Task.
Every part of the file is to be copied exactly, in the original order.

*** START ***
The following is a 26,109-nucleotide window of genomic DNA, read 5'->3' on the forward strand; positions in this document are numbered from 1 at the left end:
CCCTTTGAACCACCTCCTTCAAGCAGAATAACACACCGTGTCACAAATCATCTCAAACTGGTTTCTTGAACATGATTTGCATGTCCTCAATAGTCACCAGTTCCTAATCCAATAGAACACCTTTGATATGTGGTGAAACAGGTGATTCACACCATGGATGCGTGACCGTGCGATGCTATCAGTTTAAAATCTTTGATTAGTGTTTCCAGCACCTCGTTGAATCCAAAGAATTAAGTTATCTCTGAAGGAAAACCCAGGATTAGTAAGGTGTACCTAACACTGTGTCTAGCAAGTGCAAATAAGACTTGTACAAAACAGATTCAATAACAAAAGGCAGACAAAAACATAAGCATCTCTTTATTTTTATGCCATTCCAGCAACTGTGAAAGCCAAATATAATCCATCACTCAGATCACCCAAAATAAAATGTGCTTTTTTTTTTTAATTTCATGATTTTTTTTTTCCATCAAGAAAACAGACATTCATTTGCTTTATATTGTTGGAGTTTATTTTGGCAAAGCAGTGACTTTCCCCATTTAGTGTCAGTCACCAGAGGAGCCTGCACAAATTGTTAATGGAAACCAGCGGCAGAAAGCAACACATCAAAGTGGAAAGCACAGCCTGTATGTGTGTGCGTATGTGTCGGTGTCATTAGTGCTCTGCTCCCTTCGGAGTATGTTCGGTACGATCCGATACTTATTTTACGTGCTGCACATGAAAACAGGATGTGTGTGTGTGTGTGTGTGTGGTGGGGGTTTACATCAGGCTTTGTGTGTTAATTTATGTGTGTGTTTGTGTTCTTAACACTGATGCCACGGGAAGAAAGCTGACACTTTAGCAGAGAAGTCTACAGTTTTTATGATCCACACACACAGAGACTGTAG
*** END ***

The following is a 26,109-nucleotide window of genomic DNA, read 5'->3' on the forward strand; positions in this document are numbered from 1 at the left end:
CCCTTTGAACCACCTCCTTCAAGCAGAATAACACACCGTGTCACAAATCATCTCAAACTGGTTTCTTGAACATGATTTGCATGTCCTCAATAGTCACCAGTTCCTAATCCAATAGAACACCTTTGATATGTGGTGAAACAGGTGATTCACACCATGGATGCGTGACCGTGCGATGCTATCAGTTTAAAATCTTTGATTAGTGTTTCCAGCACCTCGTTGAATCCAAAGAATTAAGTTATCTCTGAAGGAAAACCCAGGATTAGTAAGGTGTACCTAACACTGTGTCTAGCAAGTGCAAATAAGACTTGTACAAAACAGATTCAATAACAAAAGGCAGACAAAAACATAAGCATCTCTTTATTTTTATGCCATTCCAGCAACTGTGAAAGCCAAATATAATCCATCACTCAGATCACCCAAAATAAAATGTGCTTTTTTTTTTTAATTTCATGATTTTTTTTTTCCATCAAGAAAACAGACATTCATTTGCTTTATATTGTTGGAGTTTATTTTGGCAAAGCAGTGACTTTCCCCATTTAGTGTCAGTCACCAGAGGAGCCTGCACAAATTGTTAATGGAAACCAGCGGCAGAAAGCAACACATCAAAGTGGAAAGCACAGCCTGTATGTGTGTGCGTATGTGTCGGTGTCATTAGTGCTCTGCTCCCTTCGGAGTATGTTCGGTACGATCCGATACTTATTTTACGTGCTGCACATGAAAACAGGATGTGTGTGTGTGTGTGTGTGTGGTGGGGGTTTACATCAGGCTTTGTGTGTTAATTTATGTGTGTGTTTGTGTTCTTAACACTGATGCCACGGGAAGAAAGCTGACACTTTAGCAGAGAAGTCTACAGTTTTTATGATCCACACACACAGAGACTGTAG